NDSU's Department of Nursing and Cankdeska Cikana Community College are scheduled to hold the third annual conference focused on American Indian nursing May 20-21 in Bismarck, North Dakota.
Titled "Pathways to Nursing: Sharing Our Journeys," the purpose of the conference is to develop strategies for recruiting and retaining American Indian students in the nursing profession in North Dakota. The event is geared for health care professionals and administrators and nursing program faculty and administrators.
"This annual conference provides health care professionals and student nurses the opportunity to learn about the essence of American Indian nursing," said Loretta Heuer, NDSU professor of nursing. "We are honored to have recognized leaders share their unique journeys in nursing along with the contributions they are making to the field of nursing and health care. Additionally, we are pleased Chancellor David Gipp will present on the history of Tribal Colleges and their importance in educating American Indian students."
The keynote speaker will be Mary Wakefield, administrator of the Health Resources and Services Administration, an agency within the U.S. Department of Health and Human Services. Wakefield, originally from Devils Lake, North Dakota, previously was associate dean for rural health at the University of North Dakota's School of Medicine and Health Sciences. She has served as chief of staff for two U.S. senators and was director of the Center for Health Policy, Research and Ethics at George Mason University. She is a fellow of the American Academy of Nursing and a member of the Institute of Medicine.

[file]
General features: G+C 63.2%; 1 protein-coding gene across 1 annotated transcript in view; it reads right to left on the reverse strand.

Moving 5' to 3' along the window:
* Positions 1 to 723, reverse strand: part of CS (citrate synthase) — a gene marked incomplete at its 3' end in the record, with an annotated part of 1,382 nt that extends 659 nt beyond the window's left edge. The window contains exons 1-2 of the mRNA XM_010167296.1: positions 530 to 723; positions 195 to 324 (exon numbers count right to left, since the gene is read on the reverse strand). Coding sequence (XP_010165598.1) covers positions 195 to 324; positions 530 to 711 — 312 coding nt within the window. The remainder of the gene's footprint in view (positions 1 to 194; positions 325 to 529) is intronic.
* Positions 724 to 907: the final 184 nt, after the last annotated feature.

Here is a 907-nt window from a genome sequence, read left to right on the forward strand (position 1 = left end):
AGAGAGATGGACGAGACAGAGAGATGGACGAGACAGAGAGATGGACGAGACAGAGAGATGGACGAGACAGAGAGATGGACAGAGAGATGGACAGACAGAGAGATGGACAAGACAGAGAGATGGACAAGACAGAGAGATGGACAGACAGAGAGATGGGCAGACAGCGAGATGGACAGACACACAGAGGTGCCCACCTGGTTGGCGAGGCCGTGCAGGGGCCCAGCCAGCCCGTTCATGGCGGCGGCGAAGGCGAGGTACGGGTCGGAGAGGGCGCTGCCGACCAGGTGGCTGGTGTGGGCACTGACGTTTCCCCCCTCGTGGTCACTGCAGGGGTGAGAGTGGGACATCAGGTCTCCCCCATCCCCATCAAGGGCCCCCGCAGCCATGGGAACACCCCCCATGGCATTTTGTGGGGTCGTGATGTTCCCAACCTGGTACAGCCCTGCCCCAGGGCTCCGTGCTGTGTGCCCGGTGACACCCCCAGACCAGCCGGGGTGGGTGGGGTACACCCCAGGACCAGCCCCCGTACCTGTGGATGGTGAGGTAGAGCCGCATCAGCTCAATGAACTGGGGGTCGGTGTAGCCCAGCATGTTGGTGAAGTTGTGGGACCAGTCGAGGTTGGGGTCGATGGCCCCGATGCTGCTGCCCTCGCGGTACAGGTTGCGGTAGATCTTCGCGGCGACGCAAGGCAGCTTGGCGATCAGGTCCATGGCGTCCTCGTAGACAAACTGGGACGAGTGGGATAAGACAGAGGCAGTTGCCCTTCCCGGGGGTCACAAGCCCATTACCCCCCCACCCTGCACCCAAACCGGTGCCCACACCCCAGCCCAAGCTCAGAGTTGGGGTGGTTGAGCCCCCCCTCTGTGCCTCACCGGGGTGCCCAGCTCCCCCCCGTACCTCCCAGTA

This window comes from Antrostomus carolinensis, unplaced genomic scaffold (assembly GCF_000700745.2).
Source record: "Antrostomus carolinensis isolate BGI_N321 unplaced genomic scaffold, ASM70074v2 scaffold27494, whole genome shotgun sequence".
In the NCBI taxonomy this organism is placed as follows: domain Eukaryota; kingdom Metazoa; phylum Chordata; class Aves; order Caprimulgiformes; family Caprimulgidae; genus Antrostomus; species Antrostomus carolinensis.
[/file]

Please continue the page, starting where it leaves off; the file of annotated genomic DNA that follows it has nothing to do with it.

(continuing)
The event features several nationally-known American Indian health care professionals, including Lillian Tom-Orme, research assistant professor in the Division of Epidemiology and an adjunct assistant professor and diversity coordinator for the College of Nursing at the University of Utah. Her research interests include health disparity issues, transcultural health, and cancer and diabetes in Native Americans. She holds numerous professional memberships and serves on boards and panels for the Minority Women's Health Panel of Experts, National Institute of Minority Health Disparities and the National Cancer Institute.
Sandy Littlejohn is executive director of hospital operations at Gundersen Lutheran Medical Center in LaCrosse, Wisconsin. She has worked in a leadership capacity spanning both the ambulatory setting and the hospital. For the last eight years, Littlejohn has provided administrative leadership for the hospitalist program, central staffing office and hospital operations teams.
David Gipp was president of United Tribes Technical College for more than 36 years before his appointment to chancellor in January 2014. The college is the lead institution in President Barack Obama's Champions of Change community college initiative. United Tribes serves 1,450 adults and their 380 children each year on a 240-acre campus in Bismarck.
The conference agenda also includes presentations and panels on the Next Steps mentoring program, men in nursing, nursing education and public health.
There is no charge to attend the conference, but participants are encouraged to register by May 10. To register, visit www.ndsu.edu/aicup.
For more information, contact Heuer at firstname.lastname@example.org or 701-231-8205.
The conference is funded by the University Partnership Research Grant for Health Professional Opportunities, #90PH0019, Office of Planning, Research and Evaluation, Administration for Children and Families.
NDSU is recognized as one of the nation's top 108 public and private universities by the Carnegie Commission on Higher Education.